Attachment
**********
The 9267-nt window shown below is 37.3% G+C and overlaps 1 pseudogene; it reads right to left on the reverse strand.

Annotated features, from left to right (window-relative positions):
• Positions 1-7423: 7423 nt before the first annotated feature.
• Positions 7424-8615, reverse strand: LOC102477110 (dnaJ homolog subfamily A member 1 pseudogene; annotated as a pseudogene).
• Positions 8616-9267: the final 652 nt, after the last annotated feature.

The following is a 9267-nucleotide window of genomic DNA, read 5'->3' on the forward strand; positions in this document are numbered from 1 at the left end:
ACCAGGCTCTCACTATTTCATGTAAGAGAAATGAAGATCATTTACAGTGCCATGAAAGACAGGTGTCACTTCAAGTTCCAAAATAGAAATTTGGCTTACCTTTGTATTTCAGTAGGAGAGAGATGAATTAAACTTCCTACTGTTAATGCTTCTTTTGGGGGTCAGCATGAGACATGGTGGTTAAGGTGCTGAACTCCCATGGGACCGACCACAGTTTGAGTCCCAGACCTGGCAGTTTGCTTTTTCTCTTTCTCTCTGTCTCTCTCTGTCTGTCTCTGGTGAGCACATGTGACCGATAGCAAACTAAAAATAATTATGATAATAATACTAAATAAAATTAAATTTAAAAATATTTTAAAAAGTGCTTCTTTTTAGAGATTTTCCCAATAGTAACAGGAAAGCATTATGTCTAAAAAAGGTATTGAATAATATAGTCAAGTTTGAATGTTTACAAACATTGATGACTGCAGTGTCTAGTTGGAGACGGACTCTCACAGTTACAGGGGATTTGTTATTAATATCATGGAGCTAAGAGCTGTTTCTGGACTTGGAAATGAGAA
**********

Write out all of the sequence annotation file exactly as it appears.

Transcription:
The 9267-nt window shown below is 37.3% G+C and overlaps 1 pseudogene; it reads right to left on the reverse strand.

Annotated features, from left to right (window-relative positions):
• Positions 1-7423: 7423 nt before the first annotated feature.
• Positions 7424-8615, reverse strand: LOC102477110 (dnaJ homolog subfamily A member 1 pseudogene; annotated as a pseudogene).
• Positions 8616-9267: the final 652 nt, after the last annotated feature.

The following is a 9267-nucleotide window of genomic DNA, read 5'->3' on the forward strand; positions in this document are numbered from 1 at the left end:
ACCAGGCTCTCACTATTTCATGTAAGAGAAATGAAGATCATTTACAGTGCCATGAAAGACAGGTGTCACTTCAAGTTCCAAAATAGAAATTTGGCTTACCTTTGTATTTCAGTAGGAGAGAGATGAATTAAACTTCCTACTGTTAATGCTTCTTTTGGGGGTCAGCATGAGACATGGTGGTTAAGGTGCTGAACTCCCATGGGACCGACCACAGTTTGAGTCCCAGACCTGGCAGTTTGCTTTTTCTCTTTCTCTCTGTCTCTCTCTGTCTGTCTCTGGTGAGCACATGTGACCGATAGCAAACTAAAAATAATTATGATAATAATACTAAATAAAATTAAATTTAAAAATATTTTAAAAAGTGCTTCTTTTTAGAGATTTTCCCAATAGTAACAGGAAAGCATTATGTCTAAAAAAGGTATTGAATAATATAGTCAAGTTTGAATGTTTACAAACATTGATGACTGCAGTGTCTAGTTGGAGACGGACTCTCACAGTTACAGGGGATTTGTTATTAATATCATGGAGCTAAGAGCTGTTTCTGGACTTGGAAATGAGAA